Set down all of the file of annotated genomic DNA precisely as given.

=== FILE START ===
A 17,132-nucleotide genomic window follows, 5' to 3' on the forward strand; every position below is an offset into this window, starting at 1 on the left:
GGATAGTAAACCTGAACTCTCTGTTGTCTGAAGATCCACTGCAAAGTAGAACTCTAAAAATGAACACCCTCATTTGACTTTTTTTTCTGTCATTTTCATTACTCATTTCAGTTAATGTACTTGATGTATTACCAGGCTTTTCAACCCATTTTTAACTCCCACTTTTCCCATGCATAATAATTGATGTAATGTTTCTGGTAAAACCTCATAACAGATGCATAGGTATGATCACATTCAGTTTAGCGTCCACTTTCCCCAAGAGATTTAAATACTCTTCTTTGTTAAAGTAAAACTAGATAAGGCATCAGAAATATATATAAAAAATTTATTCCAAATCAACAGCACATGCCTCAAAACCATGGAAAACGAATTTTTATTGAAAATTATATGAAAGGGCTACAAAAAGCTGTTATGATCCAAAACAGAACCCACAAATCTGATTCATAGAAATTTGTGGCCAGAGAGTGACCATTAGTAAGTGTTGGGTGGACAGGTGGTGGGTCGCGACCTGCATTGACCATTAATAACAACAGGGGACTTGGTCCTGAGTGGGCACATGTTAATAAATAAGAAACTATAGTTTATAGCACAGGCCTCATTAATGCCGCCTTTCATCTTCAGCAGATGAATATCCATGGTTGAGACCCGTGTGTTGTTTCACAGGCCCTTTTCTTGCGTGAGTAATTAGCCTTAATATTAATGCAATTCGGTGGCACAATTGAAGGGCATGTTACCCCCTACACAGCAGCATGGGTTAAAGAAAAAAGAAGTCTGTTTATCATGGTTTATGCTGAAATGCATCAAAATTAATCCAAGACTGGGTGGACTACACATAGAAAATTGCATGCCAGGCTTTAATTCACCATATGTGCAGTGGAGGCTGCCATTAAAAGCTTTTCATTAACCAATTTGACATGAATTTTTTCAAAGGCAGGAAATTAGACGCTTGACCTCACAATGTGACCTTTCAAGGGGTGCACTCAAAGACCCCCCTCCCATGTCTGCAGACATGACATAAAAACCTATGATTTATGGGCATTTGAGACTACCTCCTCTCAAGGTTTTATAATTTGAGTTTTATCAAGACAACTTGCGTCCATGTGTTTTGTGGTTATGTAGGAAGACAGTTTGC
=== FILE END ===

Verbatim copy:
A 17,132-nucleotide genomic window follows, 5' to 3' on the forward strand; every position below is an offset into this window, starting at 1 on the left:
GGATAGTAAACCTGAACTCTCTGTTGTCTGAAGATCCACTGCAAAGTAGAACTCTAAAAATGAACACCCTCATTTGACTTTTTTTTCTGTCATTTTCATTACTCATTTCAGTTAATGTACTTGATGTATTACCAGGCTTTTCAACCCATTTTTAACTCCCACTTTTCCCATGCATAATAATTGATGTAATGTTTCTGGTAAAACCTCATAACAGATGCATAGGTATGATCACATTCAGTTTAGCGTCCACTTTCCCCAAGAGATTTAAATACTCTTCTTTGTTAAAGTAAAACTAGATAAGGCATCAGAAATATATATAAAAAATTTATTCCAAATCAACAGCACATGCCTCAAAACCATGGAAAACGAATTTTTATTGAAAATTATATGAAAGGGCTACAAAAAGCTGTTATGATCCAAAACAGAACCCACAAATCTGATTCATAGAAATTTGTGGCCAGAGAGTGACCATTAGTAAGTGTTGGGTGGACAGGTGGTGGGTCGCGACCTGCATTGACCATTAATAACAACAGGGGACTTGGTCCTGAGTGGGCACATGTTAATAAATAAGAAACTATAGTTTATAGCACAGGCCTCATTAATGCCGCCTTTCATCTTCAGCAGATGAATATCCATGGTTGAGACCCGTGTGTTGTTTCACAGGCCCTTTTCTTGCGTGAGTAATTAGCCTTAATATTAATGCAATTCGGTGGCACAATTGAAGGGCATGTTACCCCCTACACAGCAGCATGGGTTAAAGAAAAAAGAAGTCTGTTTATCATGGTTTATGCTGAAATGCATCAAAATTAATCCAAGACTGGGTGGACTACACATAGAAAATTGCATGCCAGGCTTTAATTCACCATATGTGCAGTGGAGGCTGCCATTAAAAGCTTTTCATTAACCAATTTGACATGAATTTTTTCAAAGGCAGGAAATTAGACGCTTGACCTCACAATGTGACCTTTCAAGGGGTGCACTCAAAGACCCCCCTCCCATGTCTGCAGACATGACATAAAAACCTATGATTTATGGGCATTTGAGACTACCTCCTCTCAAGGTTTTATAATTTGAGTTTTATCAAGACAACTTGCGTCCATGTGTTTTGTGGTTATGTAGGAAGACAGTTTGC